Visiting Writer Series: Rion Amilcar Scott

The Creative Writing Program’s popular Visiting Writer Series will be hosted once again by the Mason Libraries this year. All events will take place in Fenwick Library, Room 2001, and are free and open to the public.

For the first visiting writer of the fall series, the Creative Writing Program welcomes short story master Rion Amilcar Scott, MFA ’08, with a public reading on Thursday, September 19, at 7:30 p.m. Scott’s latest collection, The World Doesn’t Require You, was released in August and earned starred reviews from both Publishers Weekly and Kirkus Reviews, with the latter saying, “Mordantly bizarre and trenchantly observant, these stories stake out fresh territory in the nation’s literary landscape.” Scott’s debut collection, Insurrections, won the PEN/Robert W. Bingham Prize for Debut Fiction and the Hillsdale Award from the Fellowship of Southern Writers.

The Visiting Writer Series welcomes six writers each semester—two each in fiction, nonfiction, and poetry. Participating writers meet with MFA students in small afternoon workshops and then present an evening reading, open to the general public. The rest of the fall schedule includes:

  • Journalist, novelist, and now memoirist Bella Pollen, author most recently of Meet Me in the In-Between, an illustrated memoir, Thursday, October 10, 6 p.m.
  • Poet Cole Swensen, author of 17 collections of poetry, most recently On Walking On, Thursday, October 10, 7:30 p.m.
  • Novelist R.O. Kwon, author of The Incendiaries, which was named a best book of the year by over forty publications, Friday, October 11, 5:30 p.m.
  • Poet and translator Rosa Alcalá, whose most recent publications include the collection MyOTHER TONGUE and the translation Cecilia Vicuña: New & Selected Poems, Thursday, November 7, 7:30 p.m.
  • Essayist Andre Perry, author of the collection Some of Us Are Very Hungry Now, forthcoming in November 2019, Thursday, November 21, 7:30 p.m.

Need dissertation or thesis assistance?

University Dissertation & Thesis Services (UDTS) welcomes you to the Fall 2019 Semester! 

If you’re planning to graduate this semester, and you’re a Master’s or Doctoral student who is writing a thesis or dissertation, check out the UDTS website at UDTS exists to help you prepare, format, complete, and submit your theses and dissertations correctly and on time. 

If you have questions about how UDTS can assist you, please email  To set up an appointment to learn more visit the LibCal Scheduler

Pathway Studio Training

Join our Pathway Studio training session to learn how to this online research solution that combines a vast knowledgebase of literature extracted molecular facts with powerful analytical and visualization tools to better understand the underlying biology from experimental, clinical and literature-based evidence. Training sessions will focus on de novo pathway building, high-throughput data analysis, and variant analysis.

Two workshops are offered:

Monday, September 16, 11 a.m. – 1:30 p.m., 110H Colgan Hall, SciTech Campus Register now

Tuesday, September 17, 11 a.m. – 1:30 p.m., 1014A&B Fenwick Library, Fairfax Campus Register now

Katrin B. Anacker Named 2019-20 Fenwick Fellow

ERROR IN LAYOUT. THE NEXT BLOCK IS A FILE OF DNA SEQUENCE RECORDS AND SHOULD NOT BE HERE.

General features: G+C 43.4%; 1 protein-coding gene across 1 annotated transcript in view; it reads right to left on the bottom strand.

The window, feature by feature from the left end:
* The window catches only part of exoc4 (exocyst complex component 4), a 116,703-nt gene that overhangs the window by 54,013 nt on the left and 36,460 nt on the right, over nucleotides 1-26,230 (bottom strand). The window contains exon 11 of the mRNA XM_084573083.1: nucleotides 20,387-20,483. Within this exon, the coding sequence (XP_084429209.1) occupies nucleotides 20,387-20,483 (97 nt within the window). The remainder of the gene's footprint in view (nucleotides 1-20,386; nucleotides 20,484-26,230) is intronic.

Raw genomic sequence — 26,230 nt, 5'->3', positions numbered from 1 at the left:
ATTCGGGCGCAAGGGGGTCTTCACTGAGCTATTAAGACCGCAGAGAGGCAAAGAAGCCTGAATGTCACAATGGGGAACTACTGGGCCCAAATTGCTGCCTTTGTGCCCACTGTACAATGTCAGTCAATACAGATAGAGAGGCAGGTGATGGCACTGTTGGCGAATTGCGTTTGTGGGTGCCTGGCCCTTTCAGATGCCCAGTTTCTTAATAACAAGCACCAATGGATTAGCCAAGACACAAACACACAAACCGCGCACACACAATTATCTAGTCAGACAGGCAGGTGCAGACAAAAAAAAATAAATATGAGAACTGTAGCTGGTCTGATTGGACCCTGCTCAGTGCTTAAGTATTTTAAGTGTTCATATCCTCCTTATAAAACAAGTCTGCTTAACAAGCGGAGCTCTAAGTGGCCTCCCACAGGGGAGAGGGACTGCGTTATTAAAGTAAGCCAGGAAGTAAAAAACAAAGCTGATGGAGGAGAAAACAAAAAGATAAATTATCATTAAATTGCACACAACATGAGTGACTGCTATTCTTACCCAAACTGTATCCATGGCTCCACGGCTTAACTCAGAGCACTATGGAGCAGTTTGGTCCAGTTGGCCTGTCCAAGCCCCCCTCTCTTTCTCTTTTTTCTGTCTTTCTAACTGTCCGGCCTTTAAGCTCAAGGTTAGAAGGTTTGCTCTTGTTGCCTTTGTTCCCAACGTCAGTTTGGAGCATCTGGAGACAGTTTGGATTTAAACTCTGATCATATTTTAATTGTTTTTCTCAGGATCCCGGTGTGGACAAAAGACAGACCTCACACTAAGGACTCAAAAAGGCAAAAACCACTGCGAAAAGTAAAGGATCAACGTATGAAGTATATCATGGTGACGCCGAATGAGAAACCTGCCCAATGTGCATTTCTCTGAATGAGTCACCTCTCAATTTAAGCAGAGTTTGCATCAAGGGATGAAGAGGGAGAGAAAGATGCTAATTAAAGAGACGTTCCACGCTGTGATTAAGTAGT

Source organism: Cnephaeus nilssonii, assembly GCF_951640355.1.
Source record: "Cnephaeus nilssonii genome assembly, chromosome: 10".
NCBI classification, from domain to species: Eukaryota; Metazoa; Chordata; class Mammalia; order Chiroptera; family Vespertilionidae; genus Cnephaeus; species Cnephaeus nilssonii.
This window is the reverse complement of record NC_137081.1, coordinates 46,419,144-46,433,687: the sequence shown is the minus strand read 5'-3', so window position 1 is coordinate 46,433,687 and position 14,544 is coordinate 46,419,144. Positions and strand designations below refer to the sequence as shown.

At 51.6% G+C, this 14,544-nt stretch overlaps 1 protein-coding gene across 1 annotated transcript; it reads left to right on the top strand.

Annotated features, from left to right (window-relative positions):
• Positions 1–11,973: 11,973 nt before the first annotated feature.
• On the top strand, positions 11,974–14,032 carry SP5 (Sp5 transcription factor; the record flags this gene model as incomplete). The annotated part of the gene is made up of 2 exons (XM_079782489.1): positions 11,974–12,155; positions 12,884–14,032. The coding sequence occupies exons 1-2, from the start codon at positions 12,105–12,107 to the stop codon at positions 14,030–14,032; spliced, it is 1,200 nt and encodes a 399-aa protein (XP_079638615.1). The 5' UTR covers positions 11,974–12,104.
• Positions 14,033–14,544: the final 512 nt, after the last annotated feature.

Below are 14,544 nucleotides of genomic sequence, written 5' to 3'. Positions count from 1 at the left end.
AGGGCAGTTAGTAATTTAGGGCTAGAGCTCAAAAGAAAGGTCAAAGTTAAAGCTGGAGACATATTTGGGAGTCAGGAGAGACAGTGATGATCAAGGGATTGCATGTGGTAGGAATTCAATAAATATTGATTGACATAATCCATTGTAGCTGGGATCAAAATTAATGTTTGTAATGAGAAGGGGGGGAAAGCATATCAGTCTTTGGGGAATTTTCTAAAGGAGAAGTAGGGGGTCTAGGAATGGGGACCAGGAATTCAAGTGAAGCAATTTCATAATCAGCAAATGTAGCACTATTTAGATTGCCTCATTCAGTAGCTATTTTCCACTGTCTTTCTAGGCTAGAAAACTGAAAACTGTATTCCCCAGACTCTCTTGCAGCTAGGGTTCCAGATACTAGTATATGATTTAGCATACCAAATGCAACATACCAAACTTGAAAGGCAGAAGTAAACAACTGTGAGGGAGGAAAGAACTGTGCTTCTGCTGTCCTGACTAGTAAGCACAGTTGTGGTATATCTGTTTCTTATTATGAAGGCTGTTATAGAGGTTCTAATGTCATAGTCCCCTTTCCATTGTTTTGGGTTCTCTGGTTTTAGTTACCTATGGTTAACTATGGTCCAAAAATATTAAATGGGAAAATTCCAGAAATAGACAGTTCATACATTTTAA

Dean of Libraries and University Librarian John G. Zenelis is pleased to announce the selection of Katrin B. Anacker, Associate Professor at Mason’s Schar School of Policy and Government, as the 2019-20 Fenwick Fellow.

Professor Anacker’s research proposal, Opening up the Suburbs: The Case of Reston, Virginia, received the enthusiastic recommendation of the members of the Fenwick Fellow Selection Committee. The project, utilizing a case study approach to examine Reston over the past five decades, will draw on three strands of suburban literature – planned communities, race and real estate, and social justice – and explore the questions: How and why did Robert E. Simon open up Reston? What challenges did he face in doing so and how did he overcome them?

Professor Anacker will undertake archival research at Mason Libraries’ Special Collections Research Center and the City of Fairfax Regional Library’s Virginia Room, as well as conduct interviews with planners, administrators, community activists, and historians.

Zenelis commented, “I am delighted to support the committee’s endorsement of Professor Anacker’s study. In an age of digital exploration, the use of archival and primary sources in substantive, groundbreaking research cannot be ignored or understated. We look forward to having Professor Anacker here in our Special Collections Research Center and seeing what she uncovers.”

Professor Anacker will present the results of her work in spring 2021 at the annual Fenwick Fellow Lecture hosted by the University Libraries.

ABOUT THE FENWICK FELLOWSHIP: The Fenwick Fellowship is awarded annually to one or two Mason tenured, tenure-track, or multi-year appointment term faculty members to pursue a research project that uses and enhances the University Libraries’ resources while advancing knowledge in their fields. The winning proposals are recommended to the Dean of Libraries and University Librarian by a six-member selection committee including three instructional faculty members and three librarians, with one of the Associate University Librarians serving as administrative coordinator. The recipients are provided with a fully equipped and furnished research office in Fenwick Library and an award of $5,000 to support the recipient’s research project. The terms for this year’s Fellow begins on August 26, 2019 and will end on August 7, 2020.